Husb and I are spending a few days in The Lake District with family and I have taken a break from drawing.  It’s great scenery around here but I’m not much of a landscape person to be honest, I’d rather draw cityscapes.  I did a lot of drawings last weekend at Gellionen Chapel’s Mari Lwyd event, here’s a close up of the Mari’s head. Quite gruesome I suppose if you’re not used to the tradition,  but the Mari Lwyd is really funny in ‘person’.

ystrad mari 2

 

 

 

madeinroath

7 Oct

With my fellow Plebeian Printmakers I’ll be making street prints at the madeinroath festival in Cardiff on Saturday October the 21st so if you’re about, please come and see us in action between 11.00 and 15.00.

The theme of this year’s festival is ‘When You Have More Than You Need, Build A Longer
Table, Not A Higher Fence’ and in keeping with this, we will take prints from manholes and metal covers from local roads and pavements, in a variety of colours, onto paper doilies and napkins that will be used as place settings on the “Longer Tables Street Party” on Plasnewydd Road throughout the day. Here’s a copy of the madeinroath brochure – there’s loads going on throughout the week.

Some of The Plebeian Printmakers – Melvyn Williams, Patricia McKenna-Jones, Hannah Lawson and Chris Harrendence. Kara Seaman will be joining us at madeinroath. And I’ll be there too….

 

The Plebeian Printmakers is a very visible group of artists experienced in working and interacting with the public and we give people the opportunity to talk as well as observe what we’re doing, encouraging them to immerse themselves in their surroundings, to slow down and appreciate what’s often overlooked in the built environment. We use non-toxic, washable materials so that people can join in and make their own print if they want.

We recently did some street printmaking in Swansea at the Troublemakers Festival and one of our members, Melvyn Williams, made this short film of us at it.

 

 

 

MiR-PubPK-dates-logos-2017

 

 

A lot of my artwork is available on my Artfinder gallery.  If you’d like to have a look, please click on the image below or the Artfinder link at the top right of this page.

Taking A Break

4 Sep

It’s the holidays, so I’ve had a bit of a break from art and blogging for a few days and now I’m ready to get stuck in again. I helped to set up a window display of prints at Volcano on Swansea’s High Street today, with my fellow Plebeian Printmakers. We took part in the recent ‘Troublemakers Festival’, making prints from manhole covers in the streets and we’re showing them at Volcano through September.

Some of The Plebeian Printmakers – Melvyn Williams, Patricia McKenna-Jones, Hannah Lawson and Chris Harrendence

 

Melvyn made a short film of us making our prints in the street – here it is ….

We’ll be doing it again in Cardiff at the ‘Made In Roath’ arts festival on October 21st. More on that later …

 

 

 

A lot of my artwork is available on my Artfinder gallery.  If you’d like to have a look, please click on the image below or the Artfinder link at the top right of this page.

Twijazzling And Sheeptacular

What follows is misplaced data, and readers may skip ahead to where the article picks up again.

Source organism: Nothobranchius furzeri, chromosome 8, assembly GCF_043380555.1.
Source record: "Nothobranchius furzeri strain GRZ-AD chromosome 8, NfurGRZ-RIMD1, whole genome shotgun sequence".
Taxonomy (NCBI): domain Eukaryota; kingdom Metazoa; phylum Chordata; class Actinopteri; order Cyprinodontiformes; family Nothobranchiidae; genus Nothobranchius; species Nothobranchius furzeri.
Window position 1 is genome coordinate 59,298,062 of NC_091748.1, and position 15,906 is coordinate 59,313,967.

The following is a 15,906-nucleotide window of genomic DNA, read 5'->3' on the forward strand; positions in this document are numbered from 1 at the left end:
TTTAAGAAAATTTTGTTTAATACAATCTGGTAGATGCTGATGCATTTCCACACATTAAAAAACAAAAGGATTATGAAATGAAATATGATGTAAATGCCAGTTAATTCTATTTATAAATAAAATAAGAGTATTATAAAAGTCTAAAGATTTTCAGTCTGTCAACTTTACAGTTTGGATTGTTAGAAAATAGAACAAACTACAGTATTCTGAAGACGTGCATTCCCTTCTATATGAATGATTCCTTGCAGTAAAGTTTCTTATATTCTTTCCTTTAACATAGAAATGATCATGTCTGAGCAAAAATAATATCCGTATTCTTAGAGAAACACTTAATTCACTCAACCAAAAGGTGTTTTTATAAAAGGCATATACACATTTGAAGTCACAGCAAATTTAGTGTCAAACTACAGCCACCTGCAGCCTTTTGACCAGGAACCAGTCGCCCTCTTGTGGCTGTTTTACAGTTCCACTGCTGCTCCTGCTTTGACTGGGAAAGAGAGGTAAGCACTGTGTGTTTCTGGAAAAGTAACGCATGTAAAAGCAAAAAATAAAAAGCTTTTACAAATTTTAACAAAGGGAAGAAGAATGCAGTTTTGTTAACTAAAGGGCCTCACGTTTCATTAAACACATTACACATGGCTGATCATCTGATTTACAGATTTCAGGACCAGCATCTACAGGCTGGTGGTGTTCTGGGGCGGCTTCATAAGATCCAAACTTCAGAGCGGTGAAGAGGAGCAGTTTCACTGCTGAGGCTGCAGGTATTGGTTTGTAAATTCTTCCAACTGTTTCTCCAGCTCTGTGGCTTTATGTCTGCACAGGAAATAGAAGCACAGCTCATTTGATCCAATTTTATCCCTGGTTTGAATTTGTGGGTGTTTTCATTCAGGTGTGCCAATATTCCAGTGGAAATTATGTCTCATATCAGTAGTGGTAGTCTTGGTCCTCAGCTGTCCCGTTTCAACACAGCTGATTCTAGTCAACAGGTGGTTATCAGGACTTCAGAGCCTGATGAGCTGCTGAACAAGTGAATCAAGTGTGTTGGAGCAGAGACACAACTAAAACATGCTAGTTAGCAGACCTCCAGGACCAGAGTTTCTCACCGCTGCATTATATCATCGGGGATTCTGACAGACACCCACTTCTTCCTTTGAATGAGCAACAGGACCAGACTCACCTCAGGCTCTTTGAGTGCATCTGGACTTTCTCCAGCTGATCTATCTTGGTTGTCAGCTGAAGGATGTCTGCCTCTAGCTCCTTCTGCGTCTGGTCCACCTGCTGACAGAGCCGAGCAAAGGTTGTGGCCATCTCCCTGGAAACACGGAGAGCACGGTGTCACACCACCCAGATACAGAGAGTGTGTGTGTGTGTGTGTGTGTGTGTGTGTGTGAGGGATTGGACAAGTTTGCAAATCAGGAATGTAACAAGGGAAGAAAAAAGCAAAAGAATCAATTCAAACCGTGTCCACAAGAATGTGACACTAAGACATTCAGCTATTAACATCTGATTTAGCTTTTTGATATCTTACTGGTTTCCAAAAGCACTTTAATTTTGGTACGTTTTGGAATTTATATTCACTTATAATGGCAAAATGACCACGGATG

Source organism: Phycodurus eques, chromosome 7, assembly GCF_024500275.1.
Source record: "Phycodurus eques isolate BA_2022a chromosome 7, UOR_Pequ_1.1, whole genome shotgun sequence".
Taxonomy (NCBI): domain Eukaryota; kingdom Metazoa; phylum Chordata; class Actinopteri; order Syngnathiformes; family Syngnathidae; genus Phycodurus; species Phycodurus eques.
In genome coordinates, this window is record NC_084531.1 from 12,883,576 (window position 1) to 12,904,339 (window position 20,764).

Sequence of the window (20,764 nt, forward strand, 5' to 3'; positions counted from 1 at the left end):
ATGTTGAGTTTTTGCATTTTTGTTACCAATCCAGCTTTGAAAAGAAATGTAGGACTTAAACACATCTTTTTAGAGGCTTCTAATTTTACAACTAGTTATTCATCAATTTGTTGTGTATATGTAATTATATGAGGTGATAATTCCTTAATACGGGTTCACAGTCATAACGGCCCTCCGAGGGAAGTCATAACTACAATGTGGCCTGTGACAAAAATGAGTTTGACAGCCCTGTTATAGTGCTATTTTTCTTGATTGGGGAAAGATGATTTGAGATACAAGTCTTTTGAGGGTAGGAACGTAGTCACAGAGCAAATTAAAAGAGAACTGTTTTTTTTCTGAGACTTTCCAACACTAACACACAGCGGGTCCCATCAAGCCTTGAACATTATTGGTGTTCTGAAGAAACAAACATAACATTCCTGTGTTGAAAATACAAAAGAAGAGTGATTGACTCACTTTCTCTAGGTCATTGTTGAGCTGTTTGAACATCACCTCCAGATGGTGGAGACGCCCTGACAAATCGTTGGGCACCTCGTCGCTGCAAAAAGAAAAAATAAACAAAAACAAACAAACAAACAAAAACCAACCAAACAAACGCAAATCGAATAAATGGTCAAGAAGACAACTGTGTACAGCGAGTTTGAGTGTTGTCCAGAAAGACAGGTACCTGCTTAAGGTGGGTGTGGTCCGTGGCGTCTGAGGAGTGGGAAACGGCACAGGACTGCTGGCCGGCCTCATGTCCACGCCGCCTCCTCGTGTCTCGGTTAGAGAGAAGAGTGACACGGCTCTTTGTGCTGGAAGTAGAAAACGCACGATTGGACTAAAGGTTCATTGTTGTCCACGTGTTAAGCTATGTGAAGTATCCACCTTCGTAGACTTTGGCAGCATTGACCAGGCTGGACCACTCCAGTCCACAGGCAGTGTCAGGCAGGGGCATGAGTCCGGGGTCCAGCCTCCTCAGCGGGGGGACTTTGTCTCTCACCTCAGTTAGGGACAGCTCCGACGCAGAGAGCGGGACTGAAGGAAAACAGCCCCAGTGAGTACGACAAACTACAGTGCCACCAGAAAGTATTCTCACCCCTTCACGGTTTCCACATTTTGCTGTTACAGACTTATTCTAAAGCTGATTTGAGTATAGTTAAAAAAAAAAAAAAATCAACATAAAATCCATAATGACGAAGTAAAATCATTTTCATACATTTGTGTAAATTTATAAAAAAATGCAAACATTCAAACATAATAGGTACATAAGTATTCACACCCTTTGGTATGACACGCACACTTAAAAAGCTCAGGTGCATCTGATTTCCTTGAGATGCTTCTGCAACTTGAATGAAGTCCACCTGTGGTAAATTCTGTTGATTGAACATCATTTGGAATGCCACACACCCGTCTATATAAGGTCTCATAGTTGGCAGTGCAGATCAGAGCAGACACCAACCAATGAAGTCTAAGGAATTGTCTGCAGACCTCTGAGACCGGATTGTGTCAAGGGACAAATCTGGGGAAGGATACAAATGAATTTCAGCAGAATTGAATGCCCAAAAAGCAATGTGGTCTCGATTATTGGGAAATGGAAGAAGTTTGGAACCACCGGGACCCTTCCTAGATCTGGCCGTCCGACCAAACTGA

31 Jul

lino arthur

The Royal Welsh Show was on last week, the biggest annual agricultural show in Wales. I’ve been a couple of times but I find it a bit odd because I’m a proper townie. A while back, I visited some chums who raise pigs, in very nice humane conditions, and did some scribbling. One of my sketches became this lino cut of their Mangalitza Boar. Here’s their website, it’s very interesting but perhaps best avoided if you’re vegetarian or vegan.

There’s a new online publication called The Eye Magazine all about life in Wales. I spotted this article, a spoof about the Royal Welsh Show. It’s hilarious. Seriously funny. Take a few minutes to read it, it’s only short. It’s called “Twijazzling Furore At The Royal Welsh“. Twijazzling is such a bonkers concept I wouldn’t be surprised if it takes off. Do watch the “Welsh Sheeptacular” video in the article. It’s genius!

 

A Snippet

30 Jul

blog snippet

I posted a tiny bit of some work I started yesterday and today I took it a stage further. Here’s a little snippet of it but it’s secret at the moment so I can’t say anymore.

 

Meanwhile, tomorrow …….

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Sshhh!!!!

29 Jul

blog shhh

I’ve been working flat out on something secret. That’s all I can say but I’ll let you see a tiny snippet of one of my working drawings. This work won’t come to fruition for another year or so and I’m so excited about it. Watch this space…….

 

But in the meanwhile, coming up very fast …..

 

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Two Birds With One Stone

28 Jul

Number 94

 

I managed to kill two birds with one stone this evening, simultaneously doing a sketch for tonight’s blog and reaching Number 94 out of my target of drawing 100 Baby Boomers. Husb and I went to Swansea Storytelling Club and I scribbled while listening to artist and performer David Pitt. David and I have been trying to find time for me to draw him for the Boomers series for ages and it happened quite by accident. Result!

 

And edging nearer by the minute – next Monday …….